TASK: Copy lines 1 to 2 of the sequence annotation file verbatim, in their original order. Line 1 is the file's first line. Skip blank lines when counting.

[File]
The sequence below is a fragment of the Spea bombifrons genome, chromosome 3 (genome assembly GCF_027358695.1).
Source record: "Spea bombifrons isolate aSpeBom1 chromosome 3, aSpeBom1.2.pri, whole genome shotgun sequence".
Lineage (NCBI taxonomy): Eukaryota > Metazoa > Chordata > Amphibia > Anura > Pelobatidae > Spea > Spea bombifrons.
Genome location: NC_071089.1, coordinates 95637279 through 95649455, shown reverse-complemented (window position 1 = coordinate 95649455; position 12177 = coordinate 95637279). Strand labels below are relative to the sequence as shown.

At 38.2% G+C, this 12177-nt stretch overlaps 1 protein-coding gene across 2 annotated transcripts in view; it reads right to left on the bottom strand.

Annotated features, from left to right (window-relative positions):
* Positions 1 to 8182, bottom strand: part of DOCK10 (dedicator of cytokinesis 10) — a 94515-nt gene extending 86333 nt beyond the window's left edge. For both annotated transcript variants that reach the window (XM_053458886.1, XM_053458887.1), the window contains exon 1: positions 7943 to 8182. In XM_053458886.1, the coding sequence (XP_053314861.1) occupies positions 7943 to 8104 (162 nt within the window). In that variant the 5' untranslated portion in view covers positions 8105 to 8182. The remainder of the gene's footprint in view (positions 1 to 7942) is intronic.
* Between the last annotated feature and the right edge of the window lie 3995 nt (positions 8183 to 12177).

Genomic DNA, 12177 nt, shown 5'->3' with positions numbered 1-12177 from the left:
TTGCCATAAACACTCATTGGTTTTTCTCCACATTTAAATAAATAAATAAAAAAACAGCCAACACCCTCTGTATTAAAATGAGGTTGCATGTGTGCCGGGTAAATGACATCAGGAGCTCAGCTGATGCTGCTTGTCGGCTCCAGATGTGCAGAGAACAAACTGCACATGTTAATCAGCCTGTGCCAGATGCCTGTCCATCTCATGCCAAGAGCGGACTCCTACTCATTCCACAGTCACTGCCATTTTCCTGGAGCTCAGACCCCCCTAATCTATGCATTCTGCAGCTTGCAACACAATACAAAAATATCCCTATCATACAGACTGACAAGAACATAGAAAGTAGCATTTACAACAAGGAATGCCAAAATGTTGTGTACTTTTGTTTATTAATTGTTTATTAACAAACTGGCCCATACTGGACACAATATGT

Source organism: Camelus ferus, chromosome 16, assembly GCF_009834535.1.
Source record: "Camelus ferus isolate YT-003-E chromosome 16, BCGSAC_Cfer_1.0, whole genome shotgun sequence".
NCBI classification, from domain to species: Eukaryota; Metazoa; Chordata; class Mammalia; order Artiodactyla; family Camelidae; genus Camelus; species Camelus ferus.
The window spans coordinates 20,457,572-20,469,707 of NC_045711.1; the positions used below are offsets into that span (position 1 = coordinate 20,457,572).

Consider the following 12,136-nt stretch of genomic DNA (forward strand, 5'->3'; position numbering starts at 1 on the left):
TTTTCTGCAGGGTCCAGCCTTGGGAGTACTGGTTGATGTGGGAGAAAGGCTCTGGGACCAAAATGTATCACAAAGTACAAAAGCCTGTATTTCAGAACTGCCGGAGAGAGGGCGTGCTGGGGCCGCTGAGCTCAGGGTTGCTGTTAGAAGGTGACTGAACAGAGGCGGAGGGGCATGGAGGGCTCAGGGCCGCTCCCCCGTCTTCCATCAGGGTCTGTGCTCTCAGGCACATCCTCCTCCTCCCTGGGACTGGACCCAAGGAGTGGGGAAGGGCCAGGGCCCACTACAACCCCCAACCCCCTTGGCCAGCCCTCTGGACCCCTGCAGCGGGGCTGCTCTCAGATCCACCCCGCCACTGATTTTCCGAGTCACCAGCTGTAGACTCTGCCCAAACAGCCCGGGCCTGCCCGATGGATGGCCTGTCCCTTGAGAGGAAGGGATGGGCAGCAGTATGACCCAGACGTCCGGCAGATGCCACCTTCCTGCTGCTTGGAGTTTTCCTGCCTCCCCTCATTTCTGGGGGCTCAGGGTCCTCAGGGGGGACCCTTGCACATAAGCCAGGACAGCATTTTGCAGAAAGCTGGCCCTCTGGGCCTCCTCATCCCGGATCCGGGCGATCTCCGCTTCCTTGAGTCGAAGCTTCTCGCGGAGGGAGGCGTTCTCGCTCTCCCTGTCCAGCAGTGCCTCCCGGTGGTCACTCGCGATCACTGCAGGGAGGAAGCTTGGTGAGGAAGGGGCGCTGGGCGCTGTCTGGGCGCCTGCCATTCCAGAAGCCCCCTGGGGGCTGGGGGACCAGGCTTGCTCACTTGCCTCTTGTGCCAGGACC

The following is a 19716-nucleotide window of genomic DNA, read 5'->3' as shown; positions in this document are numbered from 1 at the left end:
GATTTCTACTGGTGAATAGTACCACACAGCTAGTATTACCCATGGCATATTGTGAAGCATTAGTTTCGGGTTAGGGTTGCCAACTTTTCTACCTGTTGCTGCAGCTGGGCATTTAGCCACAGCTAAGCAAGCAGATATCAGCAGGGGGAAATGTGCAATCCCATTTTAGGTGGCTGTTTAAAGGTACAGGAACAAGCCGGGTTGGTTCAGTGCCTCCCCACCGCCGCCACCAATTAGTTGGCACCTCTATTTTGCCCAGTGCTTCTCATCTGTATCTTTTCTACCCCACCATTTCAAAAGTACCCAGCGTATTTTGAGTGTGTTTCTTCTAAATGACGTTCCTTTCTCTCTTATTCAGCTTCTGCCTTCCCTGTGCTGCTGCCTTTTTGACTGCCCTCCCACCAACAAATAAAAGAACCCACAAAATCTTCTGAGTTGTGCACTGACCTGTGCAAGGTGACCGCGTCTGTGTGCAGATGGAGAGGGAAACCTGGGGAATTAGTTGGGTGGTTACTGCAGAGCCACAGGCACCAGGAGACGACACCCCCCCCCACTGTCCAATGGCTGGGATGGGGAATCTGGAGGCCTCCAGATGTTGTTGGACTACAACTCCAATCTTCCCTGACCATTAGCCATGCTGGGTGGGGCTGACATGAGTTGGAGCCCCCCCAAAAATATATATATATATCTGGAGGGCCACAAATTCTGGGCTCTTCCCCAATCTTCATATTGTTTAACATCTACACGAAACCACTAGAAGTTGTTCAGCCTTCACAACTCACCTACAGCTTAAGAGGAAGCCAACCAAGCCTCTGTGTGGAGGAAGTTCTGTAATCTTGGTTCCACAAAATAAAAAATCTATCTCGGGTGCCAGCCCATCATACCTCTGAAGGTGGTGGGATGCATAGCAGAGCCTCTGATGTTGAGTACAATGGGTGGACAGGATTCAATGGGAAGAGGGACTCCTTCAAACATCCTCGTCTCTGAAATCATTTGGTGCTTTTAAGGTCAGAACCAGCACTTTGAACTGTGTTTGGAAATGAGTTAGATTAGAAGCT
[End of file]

The sequence below is a fragment of the Spea bombifrons genome, chromosome 3 (genome assembly GCF_027358695.1).
Source record: "Spea bombifrons isolate aSpeBom1 chromosome 3, aSpeBom1.2.pri, whole genome shotgun sequence".